Stevie Parle on the pop-up movement, knowing producers personally and dim sum

Stevie Parle on the pop-up movement, knowing producers personally and dim sum

Stevie Parle on the pop-up movement, knowing producers personally and dim sum 1

How have your travels influenced and inspired your cooking?

My cooking has and always will be influenced by travel, from visiting our olive oil producers in Italy, enjoying a great meal on the streets of Istanbul or more recently as a line resident for Great Northern, visiting incredible producers like Flourish Farm or inspirational businesses like Fitzbillies – Tim Hayward’s wonderful reborn bakery – both in Cambridge.

All of this stuff influences the way I cook, almost by osmosis ingredients are handled differently after tasting something spectacular, which in turn shifts my perspective a little and raises my standards so I try to do what I do, but better.

You worked at a number of famous restaurants before opening your own. What lessons did you learn from them?

My most formative place I cooked was the River Cafe. A legendary Italian restaurant in west London.  I learnt everything there; how to cook, how to source produce, how to eat, to think about food and to manage a team. I

t was a great place to work and I was hugely privileged to work with Rose Gray before she sadly passed away.

Craft in Greenwich has bee hives on top of the restaurant and uses herbs from the meadow opposite in its cocktails

What is the key to having a successful pop-up restaurant?

I have no idea! Back in the day (2008 ish), my pop-ups were the first around and people hadn’t really come across the concept before.

It tapped into an underground scene and suddenly my phone was ringing off the hook.

I was just cooking great food in weird locations but these days if you haven’t got Massimo Bottura cooking a Nepalese wedding feast at the top of a half-built skyscraper, you’d barely make a splash.

How do you think the London food scene has benefited from pop-ups?

We all learnt a lot at the time I was doing it, like how to move fast and create fun cheap experiences with great tasting dishes. Now I’m not sure the influence is that positive for the industry as a whole, as the obsession with newness and gimmicks maybe contributes to the tough trading environment the UK hospitality industry is in right now.

Parle now runs four restaurants, including this one, Palatino, near Old Street in east London

Your first restaurant, Dock Kitchen, which closed in 2017 was one of the original pop-ups. What did the experience teach you about the restaurant industry?

So much! That restaurant was a one-off and almost an accident, but I loved it almost like a child. I was sad when the lease ended and I had to move on, but I learned how to create special experiences, how every night was a show and how design impacts experience. Everything really.

You worked with designer Tom Dixon on a number of your restaurants. How did your partnership start?

Tom was the leaseholder for Portobello Dock’s where Dock Kitchen was and I was trying to get into the space ahead of him to do a pop-up but the landlord didn’t know what we were on about – they thought I was going to be a squatter or something!

He made some space for me in his show room to have a little restaurant and I’ll be forever grateful. It was my first break and I went on to grow the restaurant and then my career off the back of that first opportunity.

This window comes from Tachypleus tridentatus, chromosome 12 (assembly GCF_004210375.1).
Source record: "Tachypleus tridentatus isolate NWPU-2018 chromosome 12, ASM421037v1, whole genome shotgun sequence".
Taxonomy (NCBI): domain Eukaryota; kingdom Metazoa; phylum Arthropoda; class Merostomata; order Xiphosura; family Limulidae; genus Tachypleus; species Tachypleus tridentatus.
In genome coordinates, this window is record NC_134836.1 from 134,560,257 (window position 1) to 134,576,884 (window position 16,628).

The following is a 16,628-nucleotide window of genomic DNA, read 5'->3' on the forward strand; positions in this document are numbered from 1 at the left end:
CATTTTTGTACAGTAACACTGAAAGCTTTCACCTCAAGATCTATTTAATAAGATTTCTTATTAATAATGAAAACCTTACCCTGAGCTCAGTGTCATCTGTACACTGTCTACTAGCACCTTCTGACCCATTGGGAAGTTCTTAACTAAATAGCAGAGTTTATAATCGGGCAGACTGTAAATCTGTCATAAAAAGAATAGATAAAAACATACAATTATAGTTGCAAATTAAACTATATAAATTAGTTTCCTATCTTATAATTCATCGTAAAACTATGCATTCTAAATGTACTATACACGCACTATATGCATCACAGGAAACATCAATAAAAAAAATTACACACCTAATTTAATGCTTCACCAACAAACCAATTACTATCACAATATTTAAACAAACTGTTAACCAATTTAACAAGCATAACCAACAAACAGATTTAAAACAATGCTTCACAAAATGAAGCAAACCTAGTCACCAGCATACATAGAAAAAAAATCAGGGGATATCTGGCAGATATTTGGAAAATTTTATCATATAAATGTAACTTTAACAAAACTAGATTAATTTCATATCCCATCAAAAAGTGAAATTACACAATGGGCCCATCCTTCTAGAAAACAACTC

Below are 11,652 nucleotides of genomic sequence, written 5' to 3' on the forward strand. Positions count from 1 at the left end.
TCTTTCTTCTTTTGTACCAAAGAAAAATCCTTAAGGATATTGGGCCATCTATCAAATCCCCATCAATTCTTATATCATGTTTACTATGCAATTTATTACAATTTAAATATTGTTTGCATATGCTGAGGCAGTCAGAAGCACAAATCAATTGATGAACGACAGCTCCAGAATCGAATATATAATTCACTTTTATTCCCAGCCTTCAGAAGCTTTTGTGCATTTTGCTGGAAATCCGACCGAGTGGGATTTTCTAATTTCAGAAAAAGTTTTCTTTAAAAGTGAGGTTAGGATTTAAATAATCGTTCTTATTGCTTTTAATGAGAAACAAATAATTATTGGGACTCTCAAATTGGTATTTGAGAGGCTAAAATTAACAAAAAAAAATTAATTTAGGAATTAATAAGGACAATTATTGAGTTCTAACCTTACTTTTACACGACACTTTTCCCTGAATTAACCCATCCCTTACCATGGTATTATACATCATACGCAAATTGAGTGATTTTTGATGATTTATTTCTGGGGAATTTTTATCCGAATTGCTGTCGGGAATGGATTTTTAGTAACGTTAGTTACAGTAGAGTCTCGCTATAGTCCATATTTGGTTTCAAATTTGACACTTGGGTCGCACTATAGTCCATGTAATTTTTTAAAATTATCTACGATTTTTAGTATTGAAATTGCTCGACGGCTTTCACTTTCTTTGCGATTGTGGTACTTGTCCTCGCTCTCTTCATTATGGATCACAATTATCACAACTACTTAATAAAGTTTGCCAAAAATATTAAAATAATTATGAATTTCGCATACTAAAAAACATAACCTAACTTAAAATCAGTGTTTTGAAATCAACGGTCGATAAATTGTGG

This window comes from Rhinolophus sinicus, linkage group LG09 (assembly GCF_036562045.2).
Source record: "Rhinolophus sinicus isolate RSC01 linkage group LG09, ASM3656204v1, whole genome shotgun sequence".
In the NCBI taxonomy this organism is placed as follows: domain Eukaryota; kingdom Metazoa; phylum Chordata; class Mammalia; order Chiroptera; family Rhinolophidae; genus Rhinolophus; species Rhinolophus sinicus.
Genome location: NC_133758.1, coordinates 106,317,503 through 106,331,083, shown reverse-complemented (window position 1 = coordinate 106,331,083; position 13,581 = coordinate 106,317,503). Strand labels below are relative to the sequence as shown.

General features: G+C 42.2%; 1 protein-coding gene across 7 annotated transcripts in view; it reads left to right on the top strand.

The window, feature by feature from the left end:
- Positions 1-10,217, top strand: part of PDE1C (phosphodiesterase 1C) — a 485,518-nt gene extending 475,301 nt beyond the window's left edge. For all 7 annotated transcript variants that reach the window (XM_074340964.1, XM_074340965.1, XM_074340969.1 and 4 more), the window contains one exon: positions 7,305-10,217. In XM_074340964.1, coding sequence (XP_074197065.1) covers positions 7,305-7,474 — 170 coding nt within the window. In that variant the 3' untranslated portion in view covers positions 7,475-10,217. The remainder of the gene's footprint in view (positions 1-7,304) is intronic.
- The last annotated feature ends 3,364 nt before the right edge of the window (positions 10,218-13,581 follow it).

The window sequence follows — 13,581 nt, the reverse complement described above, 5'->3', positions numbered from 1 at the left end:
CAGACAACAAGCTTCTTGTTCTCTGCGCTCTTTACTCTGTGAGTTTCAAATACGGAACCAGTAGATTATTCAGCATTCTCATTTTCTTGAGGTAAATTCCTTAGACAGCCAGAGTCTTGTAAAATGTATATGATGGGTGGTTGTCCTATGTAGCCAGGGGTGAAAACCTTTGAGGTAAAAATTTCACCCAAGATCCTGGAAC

You own four restaurants: Craft, Sardine, Palatino, and Pastaio. What makes each of them unique?

They all serve different food, radically different, but there’s a thread running through them, which is quality produce, simple presentations and fun engaged service. Hospitality above all else.

Where do you get your food inspiration?

Everywhere, design, material, art – but mostly produce and travel. Visiting producers really does bring me my best ideas. That’s why my line residency with Great Northern has been so great – I’ve been able to explore the network and visit new and exciting producers and suppliers that are helping to bring transformative dishes to the table.

The ingredients you use are locally sourced. Why is that important to you?

I want to be on first name terms with the producers of as many of our ingredients as possible; that connection is really important to me, both emotionally and from a business perspective.

I’ve spent full days on farms in Cambridge with working horses to see them plough the fields, and with the people behind the produce, really getting to know them and their teams. Knowing where every ingredient comes from on the plates I serve is a feeling like no other, and the experiences inform my cooking.

The interiors and bar at the restaurant Craft in Greenwich were designed by Tom Dixon

What is your favourite current food trend?

Not sure it’s a trend but the dim sum situation in the UK has improved massively recently and I’m all for it!

It says on your website that you have a fourth book underway, what can you tell us about that?

This one has been a real labour of love – years in the making and I’m immensely proud of it. I can’t reveal too much about it at the moment, but it’s set for release early next year.

What else do you have in store for 2019?

It’s a big year, I have to finish my book, open a bunch of new restaurants, as well as make the most of my line residency with Great Northern and travel the length and breadth of the UK, discovering new suppliers and develop god knows how many new dishes!


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